Want to find your voice and hone you writing skills? Student press can be an important part of campus life. ALEX GRIFFIN reports on his experiences.
If you’re staring down the barrel of a tertiary education and seeing nothing but half a decade of $400 textbooks and midnight exam slogs in the library, allow me to reassure you; there’s a lot more to campus life than keeping tabs on the price of Red Bull at the Ref.
One path to getting out of university with a degree and your sanity is your friendly student magazine, which provides an eternal and slightly grimy refuge from the unreality of assignment deadlines in a creative, inclusive and encouraging space.
I was lucky enough to co-edit the UWA student magazine, Pelican, and besides being a fantastic opportunity to develop administrative, editorial, organisational and sass-talking skills, it connected me with a world of new, strange and amazing people and experiences.
Pelican was a hub of intelligent, stimulating and engaging debate, full of unique people who were all pulling towards a common purpose; producing a magazine that was hopefully so good it wouldn’t just be our mums who read it. Truly, working on articles, illustrations and design with deadlines hanging over your hungover heads is on-the-job journalism learning you can’t beat, and learning to pitch, critically analyse pieces of writing and independently develop content is stuff that’ll serve you well wherever you roam.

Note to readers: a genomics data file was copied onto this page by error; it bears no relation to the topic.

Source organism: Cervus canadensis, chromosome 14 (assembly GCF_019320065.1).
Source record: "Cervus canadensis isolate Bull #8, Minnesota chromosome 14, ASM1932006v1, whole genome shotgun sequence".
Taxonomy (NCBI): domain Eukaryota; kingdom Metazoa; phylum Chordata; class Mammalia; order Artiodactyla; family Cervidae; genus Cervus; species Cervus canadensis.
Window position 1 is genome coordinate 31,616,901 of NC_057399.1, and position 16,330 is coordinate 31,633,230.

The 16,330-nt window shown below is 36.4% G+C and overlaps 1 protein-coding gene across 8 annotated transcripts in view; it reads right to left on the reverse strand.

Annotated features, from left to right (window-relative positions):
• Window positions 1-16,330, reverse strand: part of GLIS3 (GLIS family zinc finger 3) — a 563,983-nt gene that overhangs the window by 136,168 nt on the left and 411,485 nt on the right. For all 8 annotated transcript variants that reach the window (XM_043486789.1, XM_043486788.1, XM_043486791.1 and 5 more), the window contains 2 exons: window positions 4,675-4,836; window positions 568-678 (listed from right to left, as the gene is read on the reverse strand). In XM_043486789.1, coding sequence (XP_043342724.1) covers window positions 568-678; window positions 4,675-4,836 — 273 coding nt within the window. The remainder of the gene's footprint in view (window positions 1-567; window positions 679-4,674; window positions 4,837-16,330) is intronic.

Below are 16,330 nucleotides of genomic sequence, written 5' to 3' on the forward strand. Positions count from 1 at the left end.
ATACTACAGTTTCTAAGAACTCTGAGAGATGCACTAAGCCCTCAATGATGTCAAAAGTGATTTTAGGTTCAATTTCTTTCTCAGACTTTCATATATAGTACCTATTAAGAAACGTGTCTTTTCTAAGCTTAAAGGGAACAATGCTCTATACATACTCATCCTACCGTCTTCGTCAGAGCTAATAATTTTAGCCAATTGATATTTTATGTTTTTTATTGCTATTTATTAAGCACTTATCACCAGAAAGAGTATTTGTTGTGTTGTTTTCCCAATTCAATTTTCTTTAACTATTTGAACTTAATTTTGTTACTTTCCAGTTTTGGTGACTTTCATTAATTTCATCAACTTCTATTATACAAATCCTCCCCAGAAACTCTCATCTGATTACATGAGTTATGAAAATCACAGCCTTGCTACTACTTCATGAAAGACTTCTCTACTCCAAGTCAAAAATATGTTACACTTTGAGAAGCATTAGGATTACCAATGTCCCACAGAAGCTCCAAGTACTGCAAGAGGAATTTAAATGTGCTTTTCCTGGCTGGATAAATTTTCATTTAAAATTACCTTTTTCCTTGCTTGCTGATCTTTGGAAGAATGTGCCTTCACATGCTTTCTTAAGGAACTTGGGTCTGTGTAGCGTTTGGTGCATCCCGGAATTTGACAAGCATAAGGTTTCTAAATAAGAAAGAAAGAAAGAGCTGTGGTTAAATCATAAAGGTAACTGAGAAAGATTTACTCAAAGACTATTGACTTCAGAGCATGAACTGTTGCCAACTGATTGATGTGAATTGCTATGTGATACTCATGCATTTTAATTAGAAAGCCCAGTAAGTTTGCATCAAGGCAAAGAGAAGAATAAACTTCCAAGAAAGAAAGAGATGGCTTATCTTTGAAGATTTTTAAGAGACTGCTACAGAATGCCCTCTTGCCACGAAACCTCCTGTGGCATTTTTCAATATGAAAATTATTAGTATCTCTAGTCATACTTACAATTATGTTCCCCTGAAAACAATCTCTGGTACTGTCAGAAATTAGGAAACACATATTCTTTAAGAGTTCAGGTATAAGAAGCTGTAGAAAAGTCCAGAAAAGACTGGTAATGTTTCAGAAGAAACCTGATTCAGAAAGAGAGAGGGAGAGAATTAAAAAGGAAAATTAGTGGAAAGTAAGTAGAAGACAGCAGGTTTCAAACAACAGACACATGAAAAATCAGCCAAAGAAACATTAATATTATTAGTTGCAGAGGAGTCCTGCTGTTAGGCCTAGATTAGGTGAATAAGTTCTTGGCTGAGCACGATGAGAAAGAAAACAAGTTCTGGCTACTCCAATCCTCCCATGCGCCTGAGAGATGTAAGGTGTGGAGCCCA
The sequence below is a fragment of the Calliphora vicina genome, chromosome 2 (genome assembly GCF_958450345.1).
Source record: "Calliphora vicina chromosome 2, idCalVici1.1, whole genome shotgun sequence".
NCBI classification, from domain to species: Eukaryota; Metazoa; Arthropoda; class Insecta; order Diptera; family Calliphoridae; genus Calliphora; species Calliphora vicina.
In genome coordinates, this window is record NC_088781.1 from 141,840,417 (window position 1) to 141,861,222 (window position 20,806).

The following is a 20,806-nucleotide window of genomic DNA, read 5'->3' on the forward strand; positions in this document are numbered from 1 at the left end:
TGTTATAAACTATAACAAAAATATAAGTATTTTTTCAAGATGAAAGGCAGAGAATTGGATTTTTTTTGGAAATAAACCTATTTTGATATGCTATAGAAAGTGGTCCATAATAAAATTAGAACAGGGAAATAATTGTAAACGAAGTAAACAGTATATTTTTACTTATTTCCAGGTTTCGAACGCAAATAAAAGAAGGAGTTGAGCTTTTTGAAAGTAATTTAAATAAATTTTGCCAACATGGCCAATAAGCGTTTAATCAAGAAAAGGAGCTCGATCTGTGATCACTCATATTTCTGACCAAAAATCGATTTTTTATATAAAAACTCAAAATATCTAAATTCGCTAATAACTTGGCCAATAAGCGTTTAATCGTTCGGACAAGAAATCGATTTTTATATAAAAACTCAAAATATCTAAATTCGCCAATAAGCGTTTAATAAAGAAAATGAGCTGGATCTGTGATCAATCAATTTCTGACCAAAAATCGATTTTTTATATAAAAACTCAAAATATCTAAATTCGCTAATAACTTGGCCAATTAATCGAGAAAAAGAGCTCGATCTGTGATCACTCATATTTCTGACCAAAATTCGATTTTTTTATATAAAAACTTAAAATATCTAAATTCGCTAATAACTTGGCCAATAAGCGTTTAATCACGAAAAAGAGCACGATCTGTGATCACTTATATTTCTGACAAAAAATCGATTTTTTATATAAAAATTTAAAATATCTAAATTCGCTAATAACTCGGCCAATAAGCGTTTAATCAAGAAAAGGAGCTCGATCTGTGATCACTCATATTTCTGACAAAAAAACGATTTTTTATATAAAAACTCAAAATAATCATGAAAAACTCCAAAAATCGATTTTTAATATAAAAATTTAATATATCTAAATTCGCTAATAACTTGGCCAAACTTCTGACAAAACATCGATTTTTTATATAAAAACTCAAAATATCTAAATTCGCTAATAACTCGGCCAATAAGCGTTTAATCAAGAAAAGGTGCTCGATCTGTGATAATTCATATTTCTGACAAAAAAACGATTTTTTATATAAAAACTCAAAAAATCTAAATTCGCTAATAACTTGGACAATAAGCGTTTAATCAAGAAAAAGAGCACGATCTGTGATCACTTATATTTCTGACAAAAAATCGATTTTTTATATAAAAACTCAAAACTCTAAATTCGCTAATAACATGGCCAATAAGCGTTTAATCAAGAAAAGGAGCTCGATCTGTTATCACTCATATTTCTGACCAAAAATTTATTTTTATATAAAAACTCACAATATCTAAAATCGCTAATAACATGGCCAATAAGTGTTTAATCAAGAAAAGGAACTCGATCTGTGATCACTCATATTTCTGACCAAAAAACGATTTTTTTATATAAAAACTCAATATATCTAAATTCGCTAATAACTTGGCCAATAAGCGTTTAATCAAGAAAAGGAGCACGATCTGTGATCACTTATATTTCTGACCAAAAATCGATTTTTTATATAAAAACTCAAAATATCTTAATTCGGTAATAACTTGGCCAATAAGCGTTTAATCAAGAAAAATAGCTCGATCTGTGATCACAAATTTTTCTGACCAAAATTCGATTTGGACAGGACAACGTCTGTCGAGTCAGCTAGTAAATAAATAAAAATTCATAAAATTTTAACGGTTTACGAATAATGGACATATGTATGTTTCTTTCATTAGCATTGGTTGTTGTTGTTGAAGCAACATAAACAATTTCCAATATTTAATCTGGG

Whenever I pitch writing to magazines now, it’s always with the friendly, cringing memory of the first time I wrote to a Pelican editor in mind. Even if your heart isn’t set on a long life of producing Buzzfeed listicles – as the future of journalism may seem like – there’s little more satisfying than seeing your own work in black and white, surrounded by the ideas of your peers. You become a better, richer person by exposing yourself to people who disagree with you and challenge your own ideas, and the parties are great. Promise.
In Perth, it’s not just Pelican that flies the student press freak flag high; Grok at Curtin has a long tradition of playing it weird, Metior combines opinion pieces with excellent visual spreads, and ECU’s GSM is a bulwark of inclusive strangeness. With the people you meet, the free movie tickets you snaffle and the opening nights you crash at the sight of the phrase ‘wine and cheese’, you never know where student media can take you. I know student press contributors who have gone on to write episodes of Neighbours, work for the ABC, write for just about every newspaper in the country and run for Parliament. Heck, a Pelicano wrote We Are Australian.
Even if student media just stacks up the ‘misc.’ section of your resume, it’s a joyous thing to reach out to. At uni, and especially in the real world, there aren’t a lot of places that’ll hug you back for turning up, being yourself and letting the world know what you think. Without wanting to sing the Saddle Club theme song at you, student media is one of them.